"[T]hroughout a grueling campaign, it is Kaine who has consistently demonstrated that he has the superior intellect and temperament to hold this difficult job at a difficult moment in the nation's history".
"When Kaine speaks about the ongoing economic crisis, his words are steeped in personal accountability rather than the reckless rhetoric adopted not only by his opponent"
"Kaine is not trying to sell Virginians on his latest persona. He is the same man who led us through the darkest hours of the recession."
"Those are characteristics Virginians value in their leaders. They will not be disappointed if they put their faith in Kaine."
Roanoke Times Editorial Board
Although both candidates for Virginia's U.S. Senate seat have extensive political resumes, only one has previously held the job he now seeks. If asked to hazard a guess, newcomers to the commonwealth would almost certainly guess that person is Democrat Tim Kaine.
In truth, it is Republican George Allen who is asking voters to give him a second chance.
But throughout a grueling campaign, it is Kaine who has consistently demonstrated that he has the superior intellect and temperament to hold this difficult job at a difficult moment in the nation's history.
We endorse Kaine to succeed outgoing U.S. Sen. Jim Webb.
Kaine earned his deep appreciation for constitutional principles in the courtroom and his financial bona fides in the harsh classroom of the Great Recession while serving as Virginia's governor. His experience shepherding the commonwealth through austerity has given him a wisdom and pragmatism that will serve him well in the U.S. Capitol.
"I know how to make hard decisions," he told members of The Roanoke Times Editorial Board earlier this month. "One thing I learned is you can't deal with your budget problem if you look at line items alone."
When Kaine speaks about the ongoing economic crisis, his words are steeped in personal accountability rather than the reckless rhetoric adopted not only by his opponent, but by congressional incumbents whose responsibility is not merely aspirational. Kaine avoids fear-mongering and political games, emphasizing instead the opportunities he sees to avoid the so-called fiscal cliff of across-the-board budget cuts next year.
He dissects complex financial decisions by weighing their impact on the deficit against economic repercussions. He favors a mix of revenues and spending reductions to trim the deficit, but advocates a compromise that would preserve more of the Bush-era tax cuts than is contemplated under President Barack Obama's plan.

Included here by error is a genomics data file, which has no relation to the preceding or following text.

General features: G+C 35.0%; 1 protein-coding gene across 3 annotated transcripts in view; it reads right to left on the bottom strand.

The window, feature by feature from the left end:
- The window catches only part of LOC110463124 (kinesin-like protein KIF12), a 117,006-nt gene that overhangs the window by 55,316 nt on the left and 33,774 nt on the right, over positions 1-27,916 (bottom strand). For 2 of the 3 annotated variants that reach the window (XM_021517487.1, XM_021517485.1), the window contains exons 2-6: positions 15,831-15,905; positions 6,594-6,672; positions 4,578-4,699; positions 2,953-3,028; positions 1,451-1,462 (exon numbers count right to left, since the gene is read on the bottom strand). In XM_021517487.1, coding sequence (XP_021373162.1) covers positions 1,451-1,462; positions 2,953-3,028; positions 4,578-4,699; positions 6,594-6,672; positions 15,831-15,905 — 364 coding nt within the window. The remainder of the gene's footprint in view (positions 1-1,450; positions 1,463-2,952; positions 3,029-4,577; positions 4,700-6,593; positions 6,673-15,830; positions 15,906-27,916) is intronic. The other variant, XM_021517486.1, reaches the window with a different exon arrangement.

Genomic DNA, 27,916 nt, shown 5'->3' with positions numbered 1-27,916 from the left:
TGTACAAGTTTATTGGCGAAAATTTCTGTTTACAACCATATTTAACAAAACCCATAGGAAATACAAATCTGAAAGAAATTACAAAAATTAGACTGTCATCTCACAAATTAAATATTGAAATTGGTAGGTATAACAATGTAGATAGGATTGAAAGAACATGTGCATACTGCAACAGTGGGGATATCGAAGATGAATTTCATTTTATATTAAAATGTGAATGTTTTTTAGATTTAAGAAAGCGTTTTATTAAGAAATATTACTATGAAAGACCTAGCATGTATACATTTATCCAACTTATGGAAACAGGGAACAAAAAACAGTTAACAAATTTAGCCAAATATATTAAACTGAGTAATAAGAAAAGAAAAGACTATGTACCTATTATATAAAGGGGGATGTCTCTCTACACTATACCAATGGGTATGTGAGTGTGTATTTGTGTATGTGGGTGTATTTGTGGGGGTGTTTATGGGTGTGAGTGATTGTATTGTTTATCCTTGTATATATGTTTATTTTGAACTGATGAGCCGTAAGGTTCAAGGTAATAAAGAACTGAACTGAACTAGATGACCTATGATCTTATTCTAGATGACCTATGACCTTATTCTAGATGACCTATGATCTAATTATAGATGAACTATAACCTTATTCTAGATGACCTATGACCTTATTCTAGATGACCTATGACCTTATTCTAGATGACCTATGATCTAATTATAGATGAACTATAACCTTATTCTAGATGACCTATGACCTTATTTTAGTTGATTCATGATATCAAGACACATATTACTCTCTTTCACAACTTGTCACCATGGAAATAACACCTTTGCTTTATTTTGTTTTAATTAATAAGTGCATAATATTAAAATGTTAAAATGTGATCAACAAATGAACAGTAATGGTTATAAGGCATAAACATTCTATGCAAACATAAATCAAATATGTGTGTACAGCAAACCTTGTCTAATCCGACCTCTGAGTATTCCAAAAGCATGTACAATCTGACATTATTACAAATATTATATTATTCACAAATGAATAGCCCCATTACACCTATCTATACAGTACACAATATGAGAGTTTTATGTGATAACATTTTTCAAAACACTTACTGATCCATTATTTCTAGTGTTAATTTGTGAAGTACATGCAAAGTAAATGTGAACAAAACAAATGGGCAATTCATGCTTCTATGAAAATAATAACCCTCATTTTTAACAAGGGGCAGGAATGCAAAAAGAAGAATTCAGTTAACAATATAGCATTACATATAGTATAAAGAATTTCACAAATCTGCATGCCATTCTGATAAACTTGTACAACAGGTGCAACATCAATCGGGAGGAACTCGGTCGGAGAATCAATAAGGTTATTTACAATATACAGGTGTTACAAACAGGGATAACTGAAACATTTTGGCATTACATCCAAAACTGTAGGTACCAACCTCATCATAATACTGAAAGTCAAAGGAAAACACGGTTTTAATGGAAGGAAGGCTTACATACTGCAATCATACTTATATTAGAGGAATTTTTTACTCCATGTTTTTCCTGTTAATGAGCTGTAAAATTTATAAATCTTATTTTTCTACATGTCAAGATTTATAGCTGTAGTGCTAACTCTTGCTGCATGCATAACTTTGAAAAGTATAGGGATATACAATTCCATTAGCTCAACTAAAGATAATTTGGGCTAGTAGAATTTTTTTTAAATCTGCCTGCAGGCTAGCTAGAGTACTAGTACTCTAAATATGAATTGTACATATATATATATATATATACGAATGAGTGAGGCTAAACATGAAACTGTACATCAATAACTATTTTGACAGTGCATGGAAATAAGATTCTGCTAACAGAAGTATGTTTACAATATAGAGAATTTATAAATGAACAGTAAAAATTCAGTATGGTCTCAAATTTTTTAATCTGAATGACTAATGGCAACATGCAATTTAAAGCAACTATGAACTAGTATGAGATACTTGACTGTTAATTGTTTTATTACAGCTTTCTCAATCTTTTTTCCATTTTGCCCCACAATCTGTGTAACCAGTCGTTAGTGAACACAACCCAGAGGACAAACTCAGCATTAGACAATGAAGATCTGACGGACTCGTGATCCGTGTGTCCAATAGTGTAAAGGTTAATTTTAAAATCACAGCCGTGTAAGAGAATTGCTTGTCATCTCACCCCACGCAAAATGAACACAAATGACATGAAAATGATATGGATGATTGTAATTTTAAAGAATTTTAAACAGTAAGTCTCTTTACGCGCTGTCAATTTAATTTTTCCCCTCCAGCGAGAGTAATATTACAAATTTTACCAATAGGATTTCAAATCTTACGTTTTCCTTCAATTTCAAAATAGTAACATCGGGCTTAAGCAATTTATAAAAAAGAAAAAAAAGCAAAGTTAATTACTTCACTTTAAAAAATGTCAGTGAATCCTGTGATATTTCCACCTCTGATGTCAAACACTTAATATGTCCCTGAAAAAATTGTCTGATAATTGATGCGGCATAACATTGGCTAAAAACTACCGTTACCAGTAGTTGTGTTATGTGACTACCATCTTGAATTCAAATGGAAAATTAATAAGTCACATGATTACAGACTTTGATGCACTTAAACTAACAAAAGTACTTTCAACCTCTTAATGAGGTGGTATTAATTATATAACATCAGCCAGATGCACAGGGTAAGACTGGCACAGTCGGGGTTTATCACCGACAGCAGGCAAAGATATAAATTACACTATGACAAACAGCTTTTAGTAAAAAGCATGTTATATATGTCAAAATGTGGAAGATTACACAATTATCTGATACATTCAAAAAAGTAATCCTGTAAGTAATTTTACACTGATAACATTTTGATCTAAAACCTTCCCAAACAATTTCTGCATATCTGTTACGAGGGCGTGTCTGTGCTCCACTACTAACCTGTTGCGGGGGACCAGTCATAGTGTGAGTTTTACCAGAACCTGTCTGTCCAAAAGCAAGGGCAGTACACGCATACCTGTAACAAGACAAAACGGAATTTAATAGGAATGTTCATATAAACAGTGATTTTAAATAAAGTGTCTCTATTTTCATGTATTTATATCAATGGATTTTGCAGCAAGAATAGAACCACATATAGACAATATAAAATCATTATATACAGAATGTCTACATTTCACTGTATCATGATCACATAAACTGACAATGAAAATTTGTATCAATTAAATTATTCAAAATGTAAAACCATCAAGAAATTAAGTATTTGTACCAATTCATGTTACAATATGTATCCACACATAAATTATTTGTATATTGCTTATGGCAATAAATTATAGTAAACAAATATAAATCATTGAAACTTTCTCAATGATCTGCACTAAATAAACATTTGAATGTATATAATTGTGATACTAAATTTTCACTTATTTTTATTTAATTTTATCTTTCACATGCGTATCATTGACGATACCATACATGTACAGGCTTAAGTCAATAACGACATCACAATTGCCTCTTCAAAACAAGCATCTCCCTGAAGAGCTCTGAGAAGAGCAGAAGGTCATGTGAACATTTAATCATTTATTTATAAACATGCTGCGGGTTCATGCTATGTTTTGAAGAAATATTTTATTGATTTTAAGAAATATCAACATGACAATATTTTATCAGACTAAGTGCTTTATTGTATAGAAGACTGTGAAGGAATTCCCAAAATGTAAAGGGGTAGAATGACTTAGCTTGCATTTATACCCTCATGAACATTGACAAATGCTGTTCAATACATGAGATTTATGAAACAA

In reforming the tax code, Kaine would avoid a multi-front war with lobbyists over individual loopholes and instead focus on limits to total deductions. He values the principles of progressive taxation but understands the need to encourage investment through incentives on income from capital gains.
Kaine has been repeatedly underestimated as Richmond mayor, lieutenant governor and governor. But he's no push-over, as he's demonstrated throughout his political career and during this year's debates with Allen. Kaine will be a capable advocate for Virginia's interests as well as the issues he cares most about, particularly education.
He has a personal affection for Roanoke, his wife's hometown, as demonstrated by his support as governor for a bond package that included $59 million for the Virginia Tech Carilion School of Medicine and Research Institute.
A pugnacious partisan
While Kaine's gubernatorial term was colored by sacrifice, Allen enjoyed a period of prosperity. He made the most of it, initiating the Standards of Learning achievement tests, welfare reform and restrictions on parole.
As governor, the Republican demonstrated that he is capable of bipartisan partnerships when necessity demands it. None of his accomplishments could have occurred without support from Democrats, who controlled the legislature at the time. But even then, Allen often antagonized potential allies by hurtling insults their way. Once entrenched in Washington, he seemed to lose his taste for the risks that come with reaching across the aisle. His pugnaciousness morphed into something uglier in 2006, when he taunted a Democratic campaign worker with a racial epithet.
Now Allen is attempting to reinvent himself, but the result has been a disjointed fusion of sensitive New Age guy and trash-talking suburban cowboy. He seems unsettled and uncertain of himself. The tea party wing of the GOP has rejected him as a Big Government Republican, one whose legacy was built on iron bars and razor wire in an unprecedented prison construction campaign and, later in the Senate, on two wars and a costly Medicare prescription drug benefit passed without thought to how it would be bankrolled.
A contrast in leadership
Allen refused to meet with the editorial board, which automatically disqualifies him from receiving our endorsement. Neither has he given Virginians a reason to vote for him. He has offered nothing but big oil company jingles, exploitation of desperate coal miners and vacuous promises to repeal the Affordable Care Act. He and his allies have attacked Kaine for cutting spending and for spending too much.
Most tellingly, he has attacked Kaine for supporting a compromise that raised the national debt ceiling last summer to avoid financial collapse, a deal favored by nearly every Republican leader in Virginia, including Gov. Bob McDonnell, and one similar to measures Allen routinely supported while in the Senate.
Kaine is not trying to sell Virginians on his latest persona. He is the same man who led us through the darkest hours of the recession. He has made mistakes, admitted his faults and learned from them. He is a man of decency who never has to worry about who is watching.
Those are characteristics Virginians value in their leaders. They will not be disappointed if they put their faith in Kaine.